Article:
Accra, July 17, GNA- Ms Gloria Ofori-Boadu, President of Women's Assistance and Business Association (WABA), an NGO on Saturday said none of the political parties contesting the December elections has a specific and detailed programme for the advancement of gender equality and women's interest in the selection of parliamentary candidates.
Speaking in an interview with the Ghana News Agency (GNA), Ms Ofori-Boadu said that even though gender advocates criticise the low percentage of women representation in Parliament, which now stands at 19 out of 200, they fail to direct their concerns to various primaries, which is the selective process of political parties. She described this as "unfair to women who constitute 52 percent of the country's population".
Ms Ofori-Boadu, former Executive Director of International Federation of Women Lawyers (FIDA), said: "I do not want to sound gender biased, but the study of the political parties' mode of conducting their primaries revealed even consistent attempt to frustrate, impede and discriminate against women by some political party executives.
"The parties need to demonstrate their commitment for the advancement of women's and other vulnerable groups interest by assisting them to contest for possibly safe seats," she said.
She said, "Why do we have to standby unconcerned for women to loose the primaries only for Gender Advocates to start all over again to conduct training seminars and workshops for more women to enter into politics."
She called on the political parties to evolve specific and detailed agenda for the advancement of gender equality and make them practical with the view to increasing the number of women at the various levels of decision-making.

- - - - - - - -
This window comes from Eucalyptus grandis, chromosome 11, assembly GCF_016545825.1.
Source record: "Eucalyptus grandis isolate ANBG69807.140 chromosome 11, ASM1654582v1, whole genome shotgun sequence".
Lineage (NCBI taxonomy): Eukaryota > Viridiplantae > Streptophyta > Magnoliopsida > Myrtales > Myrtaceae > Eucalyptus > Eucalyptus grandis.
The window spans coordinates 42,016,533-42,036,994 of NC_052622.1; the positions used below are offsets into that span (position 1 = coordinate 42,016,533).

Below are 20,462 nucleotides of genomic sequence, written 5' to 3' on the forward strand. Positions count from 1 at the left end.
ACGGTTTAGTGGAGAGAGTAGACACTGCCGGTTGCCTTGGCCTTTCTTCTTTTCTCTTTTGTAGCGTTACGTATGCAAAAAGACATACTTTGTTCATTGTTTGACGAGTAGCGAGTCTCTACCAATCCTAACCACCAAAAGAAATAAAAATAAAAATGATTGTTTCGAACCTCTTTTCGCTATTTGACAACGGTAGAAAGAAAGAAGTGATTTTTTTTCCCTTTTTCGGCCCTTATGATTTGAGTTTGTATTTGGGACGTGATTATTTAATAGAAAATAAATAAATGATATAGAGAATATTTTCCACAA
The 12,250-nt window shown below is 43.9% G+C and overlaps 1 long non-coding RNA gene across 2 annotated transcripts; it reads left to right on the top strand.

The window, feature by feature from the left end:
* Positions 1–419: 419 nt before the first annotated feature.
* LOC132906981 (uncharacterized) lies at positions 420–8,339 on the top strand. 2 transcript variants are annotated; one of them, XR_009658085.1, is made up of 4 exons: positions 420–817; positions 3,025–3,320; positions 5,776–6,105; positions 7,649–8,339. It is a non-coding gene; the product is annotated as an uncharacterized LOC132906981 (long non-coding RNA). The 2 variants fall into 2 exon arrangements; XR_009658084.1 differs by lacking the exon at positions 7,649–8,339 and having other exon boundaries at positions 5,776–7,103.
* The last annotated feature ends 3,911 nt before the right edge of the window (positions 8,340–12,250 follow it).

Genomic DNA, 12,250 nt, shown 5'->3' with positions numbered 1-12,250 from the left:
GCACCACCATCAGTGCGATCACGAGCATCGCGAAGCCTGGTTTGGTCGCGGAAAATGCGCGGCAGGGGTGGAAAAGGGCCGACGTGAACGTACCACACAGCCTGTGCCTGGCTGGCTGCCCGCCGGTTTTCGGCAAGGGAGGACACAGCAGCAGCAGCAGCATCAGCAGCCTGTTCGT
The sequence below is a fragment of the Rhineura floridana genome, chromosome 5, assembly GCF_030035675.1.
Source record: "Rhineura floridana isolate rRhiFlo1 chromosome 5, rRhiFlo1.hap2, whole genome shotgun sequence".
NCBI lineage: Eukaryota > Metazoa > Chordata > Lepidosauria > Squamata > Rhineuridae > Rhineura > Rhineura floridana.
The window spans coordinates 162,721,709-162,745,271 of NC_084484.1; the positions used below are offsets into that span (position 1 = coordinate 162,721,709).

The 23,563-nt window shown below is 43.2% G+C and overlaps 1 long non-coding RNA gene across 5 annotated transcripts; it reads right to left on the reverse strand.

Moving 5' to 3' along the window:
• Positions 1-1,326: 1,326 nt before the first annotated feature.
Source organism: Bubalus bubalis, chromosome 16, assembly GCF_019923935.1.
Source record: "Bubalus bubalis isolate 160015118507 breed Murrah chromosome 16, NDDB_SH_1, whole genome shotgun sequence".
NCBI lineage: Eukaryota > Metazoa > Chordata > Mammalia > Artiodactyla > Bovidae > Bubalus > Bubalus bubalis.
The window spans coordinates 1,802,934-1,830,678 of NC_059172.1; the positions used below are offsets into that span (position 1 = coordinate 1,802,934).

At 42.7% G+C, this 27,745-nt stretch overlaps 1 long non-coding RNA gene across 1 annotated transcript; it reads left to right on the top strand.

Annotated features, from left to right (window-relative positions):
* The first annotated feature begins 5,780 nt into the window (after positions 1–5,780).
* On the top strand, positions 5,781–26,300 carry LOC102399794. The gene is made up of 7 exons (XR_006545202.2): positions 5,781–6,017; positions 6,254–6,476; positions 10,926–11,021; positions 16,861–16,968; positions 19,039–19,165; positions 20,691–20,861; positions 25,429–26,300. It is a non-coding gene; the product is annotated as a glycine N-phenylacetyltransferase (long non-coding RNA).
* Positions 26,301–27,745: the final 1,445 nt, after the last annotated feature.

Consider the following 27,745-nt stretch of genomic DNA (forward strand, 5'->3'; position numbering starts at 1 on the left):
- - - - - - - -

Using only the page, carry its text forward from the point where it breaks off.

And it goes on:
"We want to see the political parties endorse women as presidential candidates and running mates and more women as parliamentary candidates," she said.
Ms Ofori-Boadu said going by the 2000 election statistics, the National Democratic Congress (NDC) endorsed 23 women and the New Patriotic Party (NPP), 16, whilst the other parties endorsed equally low numbers.
"This clearly shows a deliberate to marginalize women."
Ms. Ofori-Boadu spoke against speculation that women MPs did not contribute regularly in Parliament.
She said The "Hansard" the mouthpiece of Parliament indicates that women contribute immensely on the floor of the House.
"We do not care how the voting pattern will go this year, we only want to see a pattern that reflects more women in decision making and a government which is committed to the advancement of gender equality," she said.
She said: "the only way to effectively integrate women into the mainstream of society is for them to be given some form of preferential treatment in offering opportunities."
She said affirmative action is not about giving women quotas in leadership positions as is being purported in some circles, but to ensure that the abilities of women were also tapped and utilised for the development of the country.
Mrs. Ofori-Boadu said affirmative action would strengthen multi-party democracy and accelerate national development. She urged women groups and gender advocates, to show interest for women in politics.